Right about here is where you, dear reader, may be asking, “Why are you taking chickens to a vet?!” Or perhaps you don’t ask that question exactly but wonder why I am treating chickens instead of just putting them down. Those are fair questions.
I had this internal debate with myself as soon as I realized I had a sick hen or two. I came up with three possible approaches.
- Let the disease run it’s course through the flock unabated; the weakest ones would die, yet some are bound to survive.
- Immediately kill any bird that is clearly ill.
- Provide the same level of treatment and care that I would to a pet dog or cat that has a treatable illness.
I decided to choose option three because I thought it was the most humane. Actually, I think either option two or three would be humane, but I can’t say that I’m competent in killing quickly and cleanly. Frankly, while I’ve watched a few YouTube videos on home slaughter, I don’t trust that I could do it myself successfully on my first try. (And even thought I use the word slaughter here, I would definitely *not* use a sick bird for food in any way.)
My main concern now is to get the sick birds well and continue to monitor the rest of the flock closely. I left the New Hampshire Red (hastily named “Bertha” for the sake of easier communication with the vet’s office) in hospital for the day, and that has stretched into two more. However, that’s my limit. Tomorrow I go to the vet’s office to bring her home or have her euthanized if it’s determined she likely won’t get better.
Jane came home with me on Monday and is showing steady improvement. She’s eating, drinking, and her breathing is much less labored. Today she was even grooming herself, which is a very good sign. Unfortunately I had to pull yet another hen with bubbly breathing from the flock and isolate her in the crate with Jane. If I do bring Bertha home tomorrow I’ll need to move to my back up plan for arranging the basement isolation ward, since the crate is too small for three hens.
There’s valuable learning in this episode for me and others in the Chicago chicken-keeping community, so I’ve been sharing my experiences on our message board. I asked the vet how my hens could have gotten this infection. I have a “closed flock” and haven’t added any new birds since last spring when Little Roo was rescued from the woods. I asked him if it was possible that the infection came from a wild bird or if the chickens could have been carrying the disease silently.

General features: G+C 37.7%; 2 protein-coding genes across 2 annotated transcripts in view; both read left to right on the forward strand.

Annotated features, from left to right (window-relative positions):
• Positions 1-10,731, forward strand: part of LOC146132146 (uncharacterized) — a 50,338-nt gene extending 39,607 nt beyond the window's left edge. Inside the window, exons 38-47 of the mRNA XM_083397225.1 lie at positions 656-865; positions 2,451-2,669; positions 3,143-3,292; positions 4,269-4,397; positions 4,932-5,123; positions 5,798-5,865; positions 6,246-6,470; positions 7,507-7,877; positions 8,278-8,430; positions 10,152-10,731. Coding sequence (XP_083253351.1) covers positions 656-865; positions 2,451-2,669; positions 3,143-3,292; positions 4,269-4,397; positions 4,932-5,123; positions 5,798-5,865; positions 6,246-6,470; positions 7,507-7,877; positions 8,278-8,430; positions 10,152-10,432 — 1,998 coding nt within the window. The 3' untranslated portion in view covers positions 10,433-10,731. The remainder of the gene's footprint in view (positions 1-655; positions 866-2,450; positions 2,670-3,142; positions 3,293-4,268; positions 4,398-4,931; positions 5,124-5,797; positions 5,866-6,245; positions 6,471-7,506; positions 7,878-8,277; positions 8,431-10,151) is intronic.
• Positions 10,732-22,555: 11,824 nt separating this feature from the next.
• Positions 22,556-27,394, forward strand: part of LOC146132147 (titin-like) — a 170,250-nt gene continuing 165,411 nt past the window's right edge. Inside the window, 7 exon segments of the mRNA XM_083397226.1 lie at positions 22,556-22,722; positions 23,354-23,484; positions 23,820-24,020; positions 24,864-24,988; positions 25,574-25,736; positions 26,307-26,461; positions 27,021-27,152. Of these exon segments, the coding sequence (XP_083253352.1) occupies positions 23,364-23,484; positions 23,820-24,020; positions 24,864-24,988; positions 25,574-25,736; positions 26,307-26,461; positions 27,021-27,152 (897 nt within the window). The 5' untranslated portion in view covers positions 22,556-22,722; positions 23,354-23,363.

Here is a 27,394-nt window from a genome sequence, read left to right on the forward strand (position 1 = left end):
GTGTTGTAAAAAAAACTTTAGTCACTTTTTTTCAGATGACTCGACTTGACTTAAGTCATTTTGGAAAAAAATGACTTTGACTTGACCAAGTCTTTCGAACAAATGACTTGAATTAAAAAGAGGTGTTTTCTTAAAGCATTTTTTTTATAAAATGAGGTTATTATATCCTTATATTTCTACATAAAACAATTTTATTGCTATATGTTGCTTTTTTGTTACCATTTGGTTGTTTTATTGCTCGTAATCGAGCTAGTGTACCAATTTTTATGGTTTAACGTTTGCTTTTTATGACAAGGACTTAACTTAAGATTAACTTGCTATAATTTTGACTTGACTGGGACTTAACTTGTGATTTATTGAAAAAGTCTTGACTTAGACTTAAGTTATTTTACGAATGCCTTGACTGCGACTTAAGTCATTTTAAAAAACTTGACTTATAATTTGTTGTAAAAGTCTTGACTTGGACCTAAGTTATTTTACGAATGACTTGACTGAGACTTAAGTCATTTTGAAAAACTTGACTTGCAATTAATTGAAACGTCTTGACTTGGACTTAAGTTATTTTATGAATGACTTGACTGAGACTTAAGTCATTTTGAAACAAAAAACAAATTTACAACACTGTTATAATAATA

Either of those scenarios are possibilities, and there are many more since these infections may also be carried on clothing, shoes, and equipment. I visit the coop often wearing the same shoes that I’ve worn walking around on errands, and the chickens are often allowed to roam the entire yard, getting in contact with all sorts of urban wildlife.
Stress is also a factor in an outbreak like this. It’s winter and the cold weather is stressful on the birds. Also, they’re molting so their bodies are under stress from that, too. I don’t know exactly what disease they have, but I’ll ask the vet more tomorrow when I bring in the next sick bird and consult on what to do with Bertha. These two diseases are possibilities, but there are more:
Both are fairly scary as they are permanent; if a flock can be confirmed to have either of these diseases, they are considered carriers for life. It’s not tragic for me as I tend to keep flocks that are “all in and all out,” meaning I don’t add to the flock piecemeal and get rid of the old birds before I start with new birds all at once. But for someone who is breeding chickens, either of these diseases is devastating as they must cull (kill) *all* of their birds, disinfect the coops and equipment, and wait a few weeks before getting new birds.
This is a sobering lesson to any chicken keepers. Be prepared to deal with a situation like this on all levels: have an area of your home or property that can used for isolating sick birds, and have the savings to pay the vet bills if you decide to use a vet. Some people choose to treat their birds on their own, but I’d prefer to leave that to an expert.
I guess the one bright side to this is that I’ve learned how to pill a chicken and found it much easier than making a dog or cat take their meds.